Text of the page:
In any industry that depends on catching the customer’s eye, presentation and display is everything. Imagine going to a Michelin star restaurant and waiting in excited anticipation for your exquisitely created food to arrive, only to find that the presentation on the plate looks like a splat of sloppy modelling clay. Chances are that most people would feel a little cheated. The same principle applies to displaying merchandise.


If customers walk into a store that looks like a jumble sale after an earth tremor, then they are likely to walk back out within moments. In fact, these customers may not even cross the threshold in the first place. In retail, appearance – and the care that vendors take over it – matters.

It is so important to give some serious thought to retail display systems. More than anything else, this equipment needs to be functional. It must be “fit for purpose” and capable of highlighting your merchandise without collapsing (or looking too rough-and-ready and amateurish). While it is not necessary to have all retail displays looking exactly alike, working on an overall theme so that they at least look compatible with one another is highly effective.

As a business owner using retail display systems, you should take the time to focus a little more closely on the brackets and fittings that keep these systems safely held together and capable of bearing the merchandise that you want to entice people to buy. Brackets and fittings may be small elements, but when you consider that a large amount of thought and testing has gone into their design and manufacture, you can appreciate that they are vital.

If you use brackets with a linear profile on one upright display, then it may look discordant to swap to another style, such as curved or rectangular, on an adjacent upright display. You will also want to keep the finish of the brackets that you use in your retail display systems in mind. If one style has a matte, brushed-steel surface and the other has a chromium-plated finish, then you will create a visual clash that could subliminally deter some customers or lessen the appeal of your display.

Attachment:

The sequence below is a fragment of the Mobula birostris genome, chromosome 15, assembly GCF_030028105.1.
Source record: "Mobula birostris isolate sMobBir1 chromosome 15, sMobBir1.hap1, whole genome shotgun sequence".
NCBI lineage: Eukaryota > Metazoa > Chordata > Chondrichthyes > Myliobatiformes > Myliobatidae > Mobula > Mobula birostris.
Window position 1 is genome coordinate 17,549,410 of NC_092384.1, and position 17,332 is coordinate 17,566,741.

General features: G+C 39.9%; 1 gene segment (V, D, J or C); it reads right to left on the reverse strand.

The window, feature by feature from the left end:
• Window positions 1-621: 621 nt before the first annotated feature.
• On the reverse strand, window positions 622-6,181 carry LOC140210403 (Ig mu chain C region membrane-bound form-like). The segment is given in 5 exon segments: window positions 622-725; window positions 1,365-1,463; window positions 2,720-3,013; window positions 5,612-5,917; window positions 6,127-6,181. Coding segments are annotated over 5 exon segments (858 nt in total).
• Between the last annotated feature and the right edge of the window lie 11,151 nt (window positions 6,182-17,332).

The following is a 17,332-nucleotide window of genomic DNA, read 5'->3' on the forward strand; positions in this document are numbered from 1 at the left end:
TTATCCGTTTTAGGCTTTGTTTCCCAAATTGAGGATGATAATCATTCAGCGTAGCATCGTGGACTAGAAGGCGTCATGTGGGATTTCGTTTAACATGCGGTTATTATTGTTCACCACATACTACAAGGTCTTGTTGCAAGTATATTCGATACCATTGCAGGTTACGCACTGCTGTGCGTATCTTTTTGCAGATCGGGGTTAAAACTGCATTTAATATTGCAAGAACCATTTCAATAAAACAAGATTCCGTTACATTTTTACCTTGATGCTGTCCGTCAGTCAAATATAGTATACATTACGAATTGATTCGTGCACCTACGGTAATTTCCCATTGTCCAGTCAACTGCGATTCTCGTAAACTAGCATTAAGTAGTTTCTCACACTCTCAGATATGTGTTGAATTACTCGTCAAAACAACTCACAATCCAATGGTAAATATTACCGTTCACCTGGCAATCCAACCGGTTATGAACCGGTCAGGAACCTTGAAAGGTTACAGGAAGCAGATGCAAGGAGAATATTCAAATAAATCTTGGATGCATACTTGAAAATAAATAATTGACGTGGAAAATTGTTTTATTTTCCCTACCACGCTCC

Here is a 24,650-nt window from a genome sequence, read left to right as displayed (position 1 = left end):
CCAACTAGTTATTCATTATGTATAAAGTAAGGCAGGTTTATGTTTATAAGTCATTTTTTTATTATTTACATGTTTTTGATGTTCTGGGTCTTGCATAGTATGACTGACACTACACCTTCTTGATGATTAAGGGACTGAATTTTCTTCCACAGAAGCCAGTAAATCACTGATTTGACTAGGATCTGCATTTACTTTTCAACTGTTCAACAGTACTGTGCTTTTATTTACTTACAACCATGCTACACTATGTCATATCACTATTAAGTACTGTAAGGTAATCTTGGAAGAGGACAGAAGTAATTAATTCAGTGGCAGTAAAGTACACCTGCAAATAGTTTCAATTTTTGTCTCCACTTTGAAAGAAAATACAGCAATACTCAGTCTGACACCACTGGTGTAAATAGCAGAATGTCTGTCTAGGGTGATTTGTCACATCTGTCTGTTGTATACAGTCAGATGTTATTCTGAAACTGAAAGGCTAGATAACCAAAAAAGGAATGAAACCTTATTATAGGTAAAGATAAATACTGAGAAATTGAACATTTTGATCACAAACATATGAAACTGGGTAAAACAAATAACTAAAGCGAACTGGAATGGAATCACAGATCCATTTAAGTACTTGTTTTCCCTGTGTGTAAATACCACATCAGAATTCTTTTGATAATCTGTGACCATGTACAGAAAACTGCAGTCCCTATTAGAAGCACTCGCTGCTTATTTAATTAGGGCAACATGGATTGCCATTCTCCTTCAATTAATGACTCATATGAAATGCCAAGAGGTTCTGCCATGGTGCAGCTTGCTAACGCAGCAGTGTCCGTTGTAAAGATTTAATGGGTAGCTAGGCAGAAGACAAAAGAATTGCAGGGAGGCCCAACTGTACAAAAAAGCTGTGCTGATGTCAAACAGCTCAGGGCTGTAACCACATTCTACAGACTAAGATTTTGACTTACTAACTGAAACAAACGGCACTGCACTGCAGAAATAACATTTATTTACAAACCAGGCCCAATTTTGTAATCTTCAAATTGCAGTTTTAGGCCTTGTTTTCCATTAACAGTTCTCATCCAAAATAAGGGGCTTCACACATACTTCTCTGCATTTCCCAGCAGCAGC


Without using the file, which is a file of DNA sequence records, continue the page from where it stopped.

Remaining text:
Think about the load that the bracket must bear and the type of shelf that you will rest on it. If you merchandise delicate products such as cologne or light bulbs, then you are not going to need a heavy-duty bracket – a lightweight design will do. However, if you are selling tins of paint or books, then lightweight fittings are not advisable. For heavier merchandise, you need heavy-duty brackets, and for mid-weight products, you can select standard bracket options. Heavy-duty brackets have more teeth or hooks at the wide end to embed in the upright display for greater stability, and they usually have a longer design to support deep shelves.

Be careful, though: not all bracket profiles come in all three sizes (lightweight, standard and heavy-duty). At Peerless, for example, our curved profile brackets come in standard and heavy-duty sizes only, although we also supply bespoke specialist brackets made to client-requested size and style specifications.